Watching the Waves Come In is a long-term series that is always in development. Every time I learn something new I see what effect it will have on my little wave paintings. Or sometimes these small paintings inform my larger work. Either way, they are a delight to paint. I used to use a brush when working on them, but now it is mostly the palette knife, with more attention paid to the viscosity of the paint and the choice of paper – smooth or textured watercolor paper (primed). I look for ways to let the viscosity emulate the action of the water – more like sneaking up on the subject rather than trying to copy a moment or view. This approach, at least for me, yields more of the feel of my watery subject. It also allows for random accidents to influence the painting’s development, and life is certainly about the accidents. Enjoy.
I happen to love luminous gray days by the sea. The value range may be narrow, but the feeling of walking into a (nearly) black and white photograph is soothing. Colors are so full of emotion that a bit of gray can be restorative. It doesn’t make as many demands on our senses. With that in mind, i decided to push the minimalist limits of gray in two small beach paintings. There is still a sense of sound from the waves, and I hope you feel the spray. But equally, I hope you enjoy the subtleties in the palette knife handling of the paint, and the gentle contrasts of warmer and cooler in the grays. In fact, the more you look the more color you will see……..
The last days of summer deserve a walk on the beach, and Bright Days is my way of taking that walk. A little fog lifting in the distance, a fresh breeze, rollers making their way to shore – all serve to memorialize a perfect day. Enjoy. Details below.
When I used to photograph waves, I looked for the significant moment when the wave was collapsing – the moment with all the drama. Now, I know that every moment is filled with drama and significance – the building concentration of energy can be more dynamic than the release, and the backwash, the remains of the prior wave returning to the sea, has a beauty all its own. Ultimately, every moment of every wave is unique, challenging, and worth the effort to understand and paint it. Details below. Enjoy.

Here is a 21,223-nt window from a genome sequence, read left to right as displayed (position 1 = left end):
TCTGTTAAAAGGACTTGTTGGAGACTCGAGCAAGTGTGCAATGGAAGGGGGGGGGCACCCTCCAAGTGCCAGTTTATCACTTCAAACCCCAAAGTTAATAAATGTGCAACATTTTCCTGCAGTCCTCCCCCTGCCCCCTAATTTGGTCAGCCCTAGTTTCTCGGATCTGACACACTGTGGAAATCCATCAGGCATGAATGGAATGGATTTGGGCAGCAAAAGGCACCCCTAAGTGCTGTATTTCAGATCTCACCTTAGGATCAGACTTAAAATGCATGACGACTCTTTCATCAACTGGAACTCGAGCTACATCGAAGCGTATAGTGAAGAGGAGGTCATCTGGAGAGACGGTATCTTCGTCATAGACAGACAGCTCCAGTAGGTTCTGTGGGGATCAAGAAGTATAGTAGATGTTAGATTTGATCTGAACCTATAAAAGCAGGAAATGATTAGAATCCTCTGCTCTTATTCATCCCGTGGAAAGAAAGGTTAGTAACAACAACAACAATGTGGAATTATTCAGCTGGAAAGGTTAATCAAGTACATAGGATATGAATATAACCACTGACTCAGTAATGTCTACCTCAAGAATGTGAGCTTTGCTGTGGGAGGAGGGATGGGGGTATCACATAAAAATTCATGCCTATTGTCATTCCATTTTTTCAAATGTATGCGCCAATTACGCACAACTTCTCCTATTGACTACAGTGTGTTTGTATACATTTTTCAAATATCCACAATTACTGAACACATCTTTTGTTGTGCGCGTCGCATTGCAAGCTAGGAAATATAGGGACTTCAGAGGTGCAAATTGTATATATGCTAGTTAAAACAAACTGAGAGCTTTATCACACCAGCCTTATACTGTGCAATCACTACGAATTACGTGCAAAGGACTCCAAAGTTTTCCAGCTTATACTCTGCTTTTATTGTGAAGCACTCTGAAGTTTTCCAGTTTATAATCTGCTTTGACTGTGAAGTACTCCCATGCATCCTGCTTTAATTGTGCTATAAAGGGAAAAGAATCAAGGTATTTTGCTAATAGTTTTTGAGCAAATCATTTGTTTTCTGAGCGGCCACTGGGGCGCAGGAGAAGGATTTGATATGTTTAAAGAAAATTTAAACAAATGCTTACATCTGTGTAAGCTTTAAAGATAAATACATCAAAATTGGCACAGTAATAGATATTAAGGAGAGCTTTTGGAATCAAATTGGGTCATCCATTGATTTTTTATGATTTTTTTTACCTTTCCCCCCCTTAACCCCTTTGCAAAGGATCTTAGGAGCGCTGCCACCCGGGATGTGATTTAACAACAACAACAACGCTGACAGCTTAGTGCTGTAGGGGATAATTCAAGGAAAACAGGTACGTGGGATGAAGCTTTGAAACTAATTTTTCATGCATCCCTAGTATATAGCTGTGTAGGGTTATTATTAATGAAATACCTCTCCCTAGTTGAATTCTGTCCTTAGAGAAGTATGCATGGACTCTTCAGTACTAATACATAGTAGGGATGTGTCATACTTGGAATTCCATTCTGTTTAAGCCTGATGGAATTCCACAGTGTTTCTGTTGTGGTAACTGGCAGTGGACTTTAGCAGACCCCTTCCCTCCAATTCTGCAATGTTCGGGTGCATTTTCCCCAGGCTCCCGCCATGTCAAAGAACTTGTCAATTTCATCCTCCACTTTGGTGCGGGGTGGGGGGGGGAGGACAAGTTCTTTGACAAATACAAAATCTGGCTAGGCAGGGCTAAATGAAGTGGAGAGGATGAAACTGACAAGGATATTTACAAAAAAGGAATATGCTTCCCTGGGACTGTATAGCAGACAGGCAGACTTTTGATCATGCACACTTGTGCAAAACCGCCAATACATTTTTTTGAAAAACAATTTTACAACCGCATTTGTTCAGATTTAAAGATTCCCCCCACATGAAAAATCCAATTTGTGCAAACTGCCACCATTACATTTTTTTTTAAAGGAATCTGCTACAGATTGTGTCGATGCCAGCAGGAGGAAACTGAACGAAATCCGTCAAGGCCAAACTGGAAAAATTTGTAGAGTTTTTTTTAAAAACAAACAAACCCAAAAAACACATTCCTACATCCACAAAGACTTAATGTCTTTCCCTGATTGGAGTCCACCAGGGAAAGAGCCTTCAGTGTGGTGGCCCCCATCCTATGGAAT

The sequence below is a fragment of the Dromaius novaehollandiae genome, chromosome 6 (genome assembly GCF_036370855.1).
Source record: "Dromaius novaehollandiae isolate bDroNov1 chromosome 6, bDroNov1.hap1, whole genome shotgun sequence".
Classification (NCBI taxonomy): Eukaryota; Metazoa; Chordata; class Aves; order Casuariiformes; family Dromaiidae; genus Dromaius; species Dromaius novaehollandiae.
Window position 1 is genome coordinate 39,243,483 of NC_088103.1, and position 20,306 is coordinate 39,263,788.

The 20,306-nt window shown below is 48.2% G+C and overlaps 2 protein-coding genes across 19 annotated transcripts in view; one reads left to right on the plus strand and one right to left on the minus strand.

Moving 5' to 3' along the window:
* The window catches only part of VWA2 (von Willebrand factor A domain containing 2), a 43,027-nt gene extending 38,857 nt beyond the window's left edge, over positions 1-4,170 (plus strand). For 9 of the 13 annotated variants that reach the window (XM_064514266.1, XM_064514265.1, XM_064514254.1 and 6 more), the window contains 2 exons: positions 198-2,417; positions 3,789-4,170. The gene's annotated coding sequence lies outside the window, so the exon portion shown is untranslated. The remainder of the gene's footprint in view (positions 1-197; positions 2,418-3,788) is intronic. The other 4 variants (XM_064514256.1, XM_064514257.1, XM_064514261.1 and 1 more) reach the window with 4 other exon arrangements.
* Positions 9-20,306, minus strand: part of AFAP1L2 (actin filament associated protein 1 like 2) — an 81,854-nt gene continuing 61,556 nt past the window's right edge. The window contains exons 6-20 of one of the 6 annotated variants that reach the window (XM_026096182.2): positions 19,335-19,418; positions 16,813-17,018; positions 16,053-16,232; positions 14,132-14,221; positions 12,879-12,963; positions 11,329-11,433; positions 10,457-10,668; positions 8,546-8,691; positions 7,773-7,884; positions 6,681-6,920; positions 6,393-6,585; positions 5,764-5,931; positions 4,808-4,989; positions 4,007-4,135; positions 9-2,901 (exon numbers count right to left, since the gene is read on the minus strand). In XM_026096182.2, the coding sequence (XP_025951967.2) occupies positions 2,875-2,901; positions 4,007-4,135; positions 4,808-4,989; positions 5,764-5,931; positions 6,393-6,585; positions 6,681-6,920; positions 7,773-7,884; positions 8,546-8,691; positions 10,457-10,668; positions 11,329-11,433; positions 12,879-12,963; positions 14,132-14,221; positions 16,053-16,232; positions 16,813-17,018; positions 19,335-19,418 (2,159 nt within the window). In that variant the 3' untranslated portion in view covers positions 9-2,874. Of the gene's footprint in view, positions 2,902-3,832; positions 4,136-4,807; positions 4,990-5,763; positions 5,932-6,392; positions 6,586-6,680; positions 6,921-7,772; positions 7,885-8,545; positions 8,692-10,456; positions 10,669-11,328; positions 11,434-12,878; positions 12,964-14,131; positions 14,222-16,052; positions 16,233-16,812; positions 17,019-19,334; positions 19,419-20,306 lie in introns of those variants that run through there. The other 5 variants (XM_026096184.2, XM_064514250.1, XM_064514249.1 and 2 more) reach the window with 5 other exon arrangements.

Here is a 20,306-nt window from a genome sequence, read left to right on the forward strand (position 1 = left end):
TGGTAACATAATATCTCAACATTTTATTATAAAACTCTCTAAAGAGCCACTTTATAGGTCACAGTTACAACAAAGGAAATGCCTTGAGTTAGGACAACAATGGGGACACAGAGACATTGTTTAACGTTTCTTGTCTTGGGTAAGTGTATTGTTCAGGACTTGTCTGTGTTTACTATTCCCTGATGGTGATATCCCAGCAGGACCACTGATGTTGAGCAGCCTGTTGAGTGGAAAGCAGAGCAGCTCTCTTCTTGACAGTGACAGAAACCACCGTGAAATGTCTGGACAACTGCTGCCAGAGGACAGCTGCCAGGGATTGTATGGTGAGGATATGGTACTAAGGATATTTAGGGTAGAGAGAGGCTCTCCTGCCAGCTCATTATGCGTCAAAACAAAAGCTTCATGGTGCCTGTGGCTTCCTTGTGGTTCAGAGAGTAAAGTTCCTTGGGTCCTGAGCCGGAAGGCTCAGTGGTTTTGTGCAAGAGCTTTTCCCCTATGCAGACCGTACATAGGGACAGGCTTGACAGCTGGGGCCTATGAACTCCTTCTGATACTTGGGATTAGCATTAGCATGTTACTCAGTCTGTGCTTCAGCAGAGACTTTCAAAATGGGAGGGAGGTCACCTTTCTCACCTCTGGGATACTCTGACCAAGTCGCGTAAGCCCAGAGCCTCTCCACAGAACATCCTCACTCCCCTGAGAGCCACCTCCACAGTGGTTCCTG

Technical painting notes: I started the painting with a roll-up (soft rubber roller) of darkly subdued blue greens. While the paint was wet, I used a mixture of oil and mineral spirits to streak and displace some of the thinly applied paint, especially up near the horizon line. I used the same mixture to spatter and blot “spray and bubbles.” To achieve the dragged effect, I used solvent to spatter the wet paint, then a soft brush to drag the dots of solvent, creating elongated drips and gaps. I also used a crumpled piece of plastic wrap to drag some of the solvent pools, again to suggest moving water.
One way to cool off on a summer day – paint the beach. Enjoy.
Nothing happens in isolation. These small dune studies, done in preparation for larger paintings, may, instead, lead to a whole new color-field direction for my coastal work…..
There’s such a challenge painting dunes – the grasses and vegetation, the shifting sands, the soft and muted colors later in the year. I think it’s all those in-between colors that first drew me in, and the open space. There’s also a quality of emptiness, despite the vibrant life that calls this environment home. The dunes, being un-anchored, also remind me of the transience of life. Things happen and disappear. I think on that. Details below.
Technical painting notes: I used many monoprint techniques on this painting, beginning with a roll-up of umber and sienna oil paints which were manipulated to capture the broader shapes and gestures of the scene. Scraping and blotting, spatter, and pressing textures into the wet paint gave me myriad textures to emulate plant growth. When the base layer was dry, I used spatter, brushwork, and more scraping to define areas. Very thin applications of paint (with roller and brush) established the sand. I liked the vague edges of rolling “sand” over “plant”, and decided to keep the lower part of the painting more suggestive, (the dunes are about shift and change). Details were developed in the middle ground, contrasting with the darker band of sea and sky above it.